It all comes down to enjoyment factor. I found myself doing something during this movie that I haven’t most of the rest of the month. I was smiling and giggling at jokes that the movie was telling me. I actually laughed at a movie… for things that were intentionally funny. That’s a brand spanking new emotion. Or at least one I haven’t felt in a long time. Don’t get me wrong though. This movie has it’s fair share of cringe. It’s got more than average. In fact, I’d even go as far as to say that most of the jokes here don’t work. In fact, it gets a tad unnessecarily dark towards the end with the guys thinking they accidentally murdered a guy and now have to hide a body. Williams’ character even busts out a chainsaw to cut them up. Then, it’s followed by a scene where a little boy dreams that a snowglobe is telling him Santa doesn’t exist. It’s maybe the weirdest transition in any movie I’ve ever seen. And, that’s kind of the norm for A Merry Friggin’ Christmas. It’s all over the place. But, this cast is so talented and so generally likeable that you’ll still feel like you’re having a good time. Or not a bad one.
The only real, genuine complaint I have against this movie is that it feels a tad melancholy due to the fact that it came out after Robin’s suicide. This is, of course, in no way the movie’s fault. As I’ve said before, most of his work has a weird aurora of sadness over it for me now. I just can’t help it. This one in particular feels extra dark though, as he’s playing a depressed man who feels their entire life has been a failure. It’s not too much of a stretch to put this and real life together. And, well, it kind of brings the mood down a bit.
So, overall, would I recommend A Merry Friggin’ Christmas? I honestly don’t know. This month of shitty movies has screwed with my taste so much. I think I almost liked it. But, like I said, it could just be that my expectations are all out of whack. Take that however you want I guess. All I know is that I’m going to need to recalibrate my taste buds once this challenge is over. I don’t even know who I am anymore…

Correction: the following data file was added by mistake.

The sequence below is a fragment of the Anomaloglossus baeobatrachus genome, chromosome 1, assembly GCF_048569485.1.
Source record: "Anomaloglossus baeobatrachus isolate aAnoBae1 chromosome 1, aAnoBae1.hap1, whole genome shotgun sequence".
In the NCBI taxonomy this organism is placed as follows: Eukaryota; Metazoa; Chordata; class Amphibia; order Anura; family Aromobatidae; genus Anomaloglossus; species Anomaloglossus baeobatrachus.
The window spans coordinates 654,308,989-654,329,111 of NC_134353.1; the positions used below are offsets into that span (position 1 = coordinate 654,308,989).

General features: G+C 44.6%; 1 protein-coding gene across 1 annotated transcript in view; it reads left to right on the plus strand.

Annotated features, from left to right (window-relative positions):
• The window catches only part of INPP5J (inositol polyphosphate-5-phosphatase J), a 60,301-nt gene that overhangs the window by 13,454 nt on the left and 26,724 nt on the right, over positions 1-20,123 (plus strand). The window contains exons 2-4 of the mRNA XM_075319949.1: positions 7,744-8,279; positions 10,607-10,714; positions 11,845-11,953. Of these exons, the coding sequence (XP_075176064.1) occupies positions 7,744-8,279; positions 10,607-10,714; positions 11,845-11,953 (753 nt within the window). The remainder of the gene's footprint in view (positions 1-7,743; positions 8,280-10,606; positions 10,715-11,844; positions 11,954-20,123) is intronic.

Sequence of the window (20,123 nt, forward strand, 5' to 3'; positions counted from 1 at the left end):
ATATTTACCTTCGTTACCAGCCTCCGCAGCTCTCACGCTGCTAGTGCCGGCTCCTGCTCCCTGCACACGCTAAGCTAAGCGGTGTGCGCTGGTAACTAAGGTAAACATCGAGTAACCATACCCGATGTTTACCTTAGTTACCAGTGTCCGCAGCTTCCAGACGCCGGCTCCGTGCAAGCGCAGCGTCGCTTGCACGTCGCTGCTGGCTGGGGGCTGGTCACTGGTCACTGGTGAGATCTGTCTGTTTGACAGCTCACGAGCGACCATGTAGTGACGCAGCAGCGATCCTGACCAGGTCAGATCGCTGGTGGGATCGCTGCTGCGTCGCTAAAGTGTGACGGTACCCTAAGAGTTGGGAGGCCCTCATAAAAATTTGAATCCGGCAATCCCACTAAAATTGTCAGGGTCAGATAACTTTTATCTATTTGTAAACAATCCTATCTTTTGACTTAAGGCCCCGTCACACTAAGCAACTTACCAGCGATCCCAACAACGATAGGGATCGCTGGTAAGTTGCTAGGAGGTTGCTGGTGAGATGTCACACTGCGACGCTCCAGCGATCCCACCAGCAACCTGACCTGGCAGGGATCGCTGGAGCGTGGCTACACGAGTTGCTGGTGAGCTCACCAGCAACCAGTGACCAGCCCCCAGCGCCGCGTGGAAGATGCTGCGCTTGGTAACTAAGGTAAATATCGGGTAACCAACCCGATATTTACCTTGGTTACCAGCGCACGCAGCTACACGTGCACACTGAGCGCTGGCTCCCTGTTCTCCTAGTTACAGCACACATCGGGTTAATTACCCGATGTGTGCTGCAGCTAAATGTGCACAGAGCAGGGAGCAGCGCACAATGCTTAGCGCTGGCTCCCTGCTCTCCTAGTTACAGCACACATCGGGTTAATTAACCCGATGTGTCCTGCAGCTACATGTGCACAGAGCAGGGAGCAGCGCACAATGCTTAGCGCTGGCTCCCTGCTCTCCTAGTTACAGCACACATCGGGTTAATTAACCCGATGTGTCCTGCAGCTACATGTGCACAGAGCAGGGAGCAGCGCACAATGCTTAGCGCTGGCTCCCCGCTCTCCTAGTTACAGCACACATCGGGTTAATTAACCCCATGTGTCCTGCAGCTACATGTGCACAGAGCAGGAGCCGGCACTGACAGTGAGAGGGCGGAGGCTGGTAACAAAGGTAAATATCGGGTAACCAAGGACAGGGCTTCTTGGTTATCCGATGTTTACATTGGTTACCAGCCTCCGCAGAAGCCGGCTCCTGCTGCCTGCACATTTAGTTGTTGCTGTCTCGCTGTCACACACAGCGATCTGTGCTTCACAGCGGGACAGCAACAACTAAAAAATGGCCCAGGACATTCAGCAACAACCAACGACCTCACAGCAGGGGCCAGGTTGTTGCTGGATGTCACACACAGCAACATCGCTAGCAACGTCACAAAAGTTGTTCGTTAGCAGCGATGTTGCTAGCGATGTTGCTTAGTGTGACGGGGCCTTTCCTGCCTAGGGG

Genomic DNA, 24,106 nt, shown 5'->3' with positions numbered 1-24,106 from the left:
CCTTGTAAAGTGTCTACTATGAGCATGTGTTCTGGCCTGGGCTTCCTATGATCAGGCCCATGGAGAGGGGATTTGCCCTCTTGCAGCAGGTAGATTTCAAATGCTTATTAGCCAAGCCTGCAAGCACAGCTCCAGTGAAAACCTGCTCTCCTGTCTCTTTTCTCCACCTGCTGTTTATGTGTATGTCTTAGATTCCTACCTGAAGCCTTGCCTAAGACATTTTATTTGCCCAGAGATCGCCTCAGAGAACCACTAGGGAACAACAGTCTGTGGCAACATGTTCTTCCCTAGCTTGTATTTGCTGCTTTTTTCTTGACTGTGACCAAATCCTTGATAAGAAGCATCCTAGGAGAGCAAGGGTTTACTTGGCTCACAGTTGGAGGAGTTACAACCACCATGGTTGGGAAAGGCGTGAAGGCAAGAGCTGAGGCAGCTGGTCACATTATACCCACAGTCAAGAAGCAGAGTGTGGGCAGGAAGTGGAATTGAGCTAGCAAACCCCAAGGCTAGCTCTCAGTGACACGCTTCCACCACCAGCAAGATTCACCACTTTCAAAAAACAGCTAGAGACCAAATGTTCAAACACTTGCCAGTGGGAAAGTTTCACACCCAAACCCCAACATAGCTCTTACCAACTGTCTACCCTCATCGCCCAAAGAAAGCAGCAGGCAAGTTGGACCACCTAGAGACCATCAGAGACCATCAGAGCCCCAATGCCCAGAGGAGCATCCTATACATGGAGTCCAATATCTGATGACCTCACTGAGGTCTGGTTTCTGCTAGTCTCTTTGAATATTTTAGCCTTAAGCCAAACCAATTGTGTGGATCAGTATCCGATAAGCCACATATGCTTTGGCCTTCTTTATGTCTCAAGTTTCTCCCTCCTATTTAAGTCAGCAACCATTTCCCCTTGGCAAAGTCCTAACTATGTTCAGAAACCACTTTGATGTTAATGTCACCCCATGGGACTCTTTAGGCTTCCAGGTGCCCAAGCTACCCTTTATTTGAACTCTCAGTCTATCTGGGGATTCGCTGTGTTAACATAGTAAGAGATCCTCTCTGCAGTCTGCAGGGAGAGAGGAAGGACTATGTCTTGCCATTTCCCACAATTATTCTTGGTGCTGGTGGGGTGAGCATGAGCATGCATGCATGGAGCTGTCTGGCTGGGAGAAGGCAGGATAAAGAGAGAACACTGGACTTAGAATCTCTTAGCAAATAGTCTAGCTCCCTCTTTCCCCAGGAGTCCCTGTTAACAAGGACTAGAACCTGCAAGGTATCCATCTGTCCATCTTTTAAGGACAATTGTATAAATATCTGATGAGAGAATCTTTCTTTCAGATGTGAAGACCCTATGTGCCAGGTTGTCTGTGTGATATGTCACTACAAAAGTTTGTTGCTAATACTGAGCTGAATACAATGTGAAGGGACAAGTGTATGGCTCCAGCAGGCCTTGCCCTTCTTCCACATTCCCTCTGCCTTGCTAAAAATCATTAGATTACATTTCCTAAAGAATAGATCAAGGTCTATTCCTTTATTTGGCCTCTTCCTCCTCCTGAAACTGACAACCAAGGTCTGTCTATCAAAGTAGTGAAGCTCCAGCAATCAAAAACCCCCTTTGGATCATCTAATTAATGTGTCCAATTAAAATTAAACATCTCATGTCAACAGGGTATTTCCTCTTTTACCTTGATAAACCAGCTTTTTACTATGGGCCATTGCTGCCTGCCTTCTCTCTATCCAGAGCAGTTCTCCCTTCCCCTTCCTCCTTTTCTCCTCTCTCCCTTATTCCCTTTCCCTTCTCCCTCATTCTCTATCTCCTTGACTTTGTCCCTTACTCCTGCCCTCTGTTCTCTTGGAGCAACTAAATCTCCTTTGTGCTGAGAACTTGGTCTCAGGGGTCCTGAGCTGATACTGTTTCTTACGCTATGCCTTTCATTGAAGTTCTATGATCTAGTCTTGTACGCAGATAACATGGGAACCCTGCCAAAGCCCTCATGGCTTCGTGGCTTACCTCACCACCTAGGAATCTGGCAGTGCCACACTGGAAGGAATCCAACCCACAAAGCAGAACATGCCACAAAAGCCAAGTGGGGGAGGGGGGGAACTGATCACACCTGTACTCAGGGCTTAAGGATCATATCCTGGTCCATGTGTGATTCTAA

Merry Christmas everyone! Welcome back to Dyl’s Worst Christmas Ever! This holiday season, we’ve been counting down some of the worst Christmas movies ever made. And, guess what? We’re almost done! Yep. We’re only a few days away from the big day and, therefore, only a few bad films away from the end of this challenge. Unfortunately though, we’ve got quite the hurdle to overcome today. Let’s get to it.
Upon it’s release in 2014, Kirk Cameron’s Saving Christmas became the lowest rated movie on IMDB. Think about that. Worse than The Room, Birdemic, every shitty horror film you’ve ever seen. The worst movie of all-time. (FYI: It’s since fallen to #6.) If you’re like me, the question is simple: is it really that bad? And, the short answer is yeah, kinda.
Honestly, there’s really not a lot to Saving Christmas. The “plot” is one of the simplest I’ve ever seen. We open with a huge monologue from Kirk Cameron about how important Christmas is and how we should be fighting the “War on Christmas”. This goes on for about ten minutes. Then, we cut to a Christmas party. Everyone is having a good time except for Cameron’s brother-in-law, who isn’t feeling the holiday spirit and is hiding in his car. Cameron then follows him into the car and they debate about how many of the commercial elements of Christmas actually do have roots in Christian beliefs. It’s a whole of Cameron pushing up him metaphorical glasses as he goes “uhm, actually” while stock footage plays in the background. Then, rejuvenated in his love for the holiday, the brother-in-law leads the party in a hip hop musical number, which goes on entirely too long. Then, our story wraps up with them enjoying dinner as Cameron narrates to us what the point of it all was. Seriously, that’s it. This movie is 95% Cameron talking directly to the camera about how we don’t “get” Christmas.